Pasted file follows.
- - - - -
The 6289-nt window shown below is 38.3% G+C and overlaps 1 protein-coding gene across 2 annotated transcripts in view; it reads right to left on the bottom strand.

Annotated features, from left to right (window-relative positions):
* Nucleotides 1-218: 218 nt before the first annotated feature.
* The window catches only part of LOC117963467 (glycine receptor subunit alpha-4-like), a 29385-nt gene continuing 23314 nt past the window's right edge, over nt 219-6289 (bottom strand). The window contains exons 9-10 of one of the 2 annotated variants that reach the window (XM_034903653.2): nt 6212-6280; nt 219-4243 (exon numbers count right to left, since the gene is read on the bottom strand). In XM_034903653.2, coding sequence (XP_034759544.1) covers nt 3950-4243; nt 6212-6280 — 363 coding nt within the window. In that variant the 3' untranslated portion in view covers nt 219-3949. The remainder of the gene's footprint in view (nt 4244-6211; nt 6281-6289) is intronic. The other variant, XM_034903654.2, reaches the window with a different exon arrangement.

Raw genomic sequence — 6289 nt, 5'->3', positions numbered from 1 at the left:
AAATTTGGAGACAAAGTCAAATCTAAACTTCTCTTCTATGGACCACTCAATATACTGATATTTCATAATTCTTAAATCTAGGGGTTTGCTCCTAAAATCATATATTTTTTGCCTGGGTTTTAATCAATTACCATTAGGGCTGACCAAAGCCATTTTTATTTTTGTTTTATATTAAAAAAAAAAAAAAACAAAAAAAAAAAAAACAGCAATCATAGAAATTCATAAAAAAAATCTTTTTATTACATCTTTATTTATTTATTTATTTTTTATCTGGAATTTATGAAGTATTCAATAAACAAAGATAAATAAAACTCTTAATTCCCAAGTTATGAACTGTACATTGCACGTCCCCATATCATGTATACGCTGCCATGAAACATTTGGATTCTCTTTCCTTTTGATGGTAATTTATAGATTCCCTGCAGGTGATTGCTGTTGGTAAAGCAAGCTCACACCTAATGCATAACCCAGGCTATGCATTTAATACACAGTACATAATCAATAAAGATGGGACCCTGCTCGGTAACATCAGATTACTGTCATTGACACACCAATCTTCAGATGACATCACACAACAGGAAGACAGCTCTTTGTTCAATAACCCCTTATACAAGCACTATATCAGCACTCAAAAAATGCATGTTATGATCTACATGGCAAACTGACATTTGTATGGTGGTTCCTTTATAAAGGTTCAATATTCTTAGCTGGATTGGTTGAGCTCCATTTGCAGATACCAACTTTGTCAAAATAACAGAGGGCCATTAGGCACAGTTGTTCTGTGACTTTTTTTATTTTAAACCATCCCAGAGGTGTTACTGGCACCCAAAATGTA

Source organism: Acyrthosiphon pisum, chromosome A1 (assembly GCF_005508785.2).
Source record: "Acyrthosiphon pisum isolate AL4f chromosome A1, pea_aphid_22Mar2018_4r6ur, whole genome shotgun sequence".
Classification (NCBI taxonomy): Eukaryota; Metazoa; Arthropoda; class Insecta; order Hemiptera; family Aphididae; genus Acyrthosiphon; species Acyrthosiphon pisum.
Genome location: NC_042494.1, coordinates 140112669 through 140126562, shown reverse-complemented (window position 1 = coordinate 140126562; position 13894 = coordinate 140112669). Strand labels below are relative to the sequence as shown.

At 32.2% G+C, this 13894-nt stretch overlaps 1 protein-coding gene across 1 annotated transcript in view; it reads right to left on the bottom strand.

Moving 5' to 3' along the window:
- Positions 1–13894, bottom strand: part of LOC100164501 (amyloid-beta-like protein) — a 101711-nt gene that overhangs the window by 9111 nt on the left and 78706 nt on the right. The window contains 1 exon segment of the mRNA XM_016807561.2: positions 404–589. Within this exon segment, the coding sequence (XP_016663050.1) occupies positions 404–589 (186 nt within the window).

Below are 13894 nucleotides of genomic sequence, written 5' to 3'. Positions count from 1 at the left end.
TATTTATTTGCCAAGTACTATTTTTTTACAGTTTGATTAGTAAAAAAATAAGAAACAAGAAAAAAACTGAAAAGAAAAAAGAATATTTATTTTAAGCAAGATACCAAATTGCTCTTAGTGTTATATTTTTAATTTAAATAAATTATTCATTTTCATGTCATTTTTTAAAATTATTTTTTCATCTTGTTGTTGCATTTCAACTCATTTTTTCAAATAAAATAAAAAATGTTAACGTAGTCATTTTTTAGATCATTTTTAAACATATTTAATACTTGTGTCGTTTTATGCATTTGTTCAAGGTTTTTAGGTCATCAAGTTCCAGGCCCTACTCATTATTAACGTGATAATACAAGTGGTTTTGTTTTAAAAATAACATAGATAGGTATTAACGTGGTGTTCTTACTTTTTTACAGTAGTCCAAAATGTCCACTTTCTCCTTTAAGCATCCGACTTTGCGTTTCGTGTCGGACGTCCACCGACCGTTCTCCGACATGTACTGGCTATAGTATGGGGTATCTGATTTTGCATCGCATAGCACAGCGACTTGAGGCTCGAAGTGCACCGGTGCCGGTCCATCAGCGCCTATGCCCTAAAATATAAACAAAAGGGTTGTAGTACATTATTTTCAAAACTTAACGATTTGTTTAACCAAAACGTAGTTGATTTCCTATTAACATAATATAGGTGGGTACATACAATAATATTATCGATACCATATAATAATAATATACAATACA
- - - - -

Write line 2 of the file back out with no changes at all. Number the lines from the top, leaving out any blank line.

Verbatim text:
Annotated features, from left to right (window-relative positions):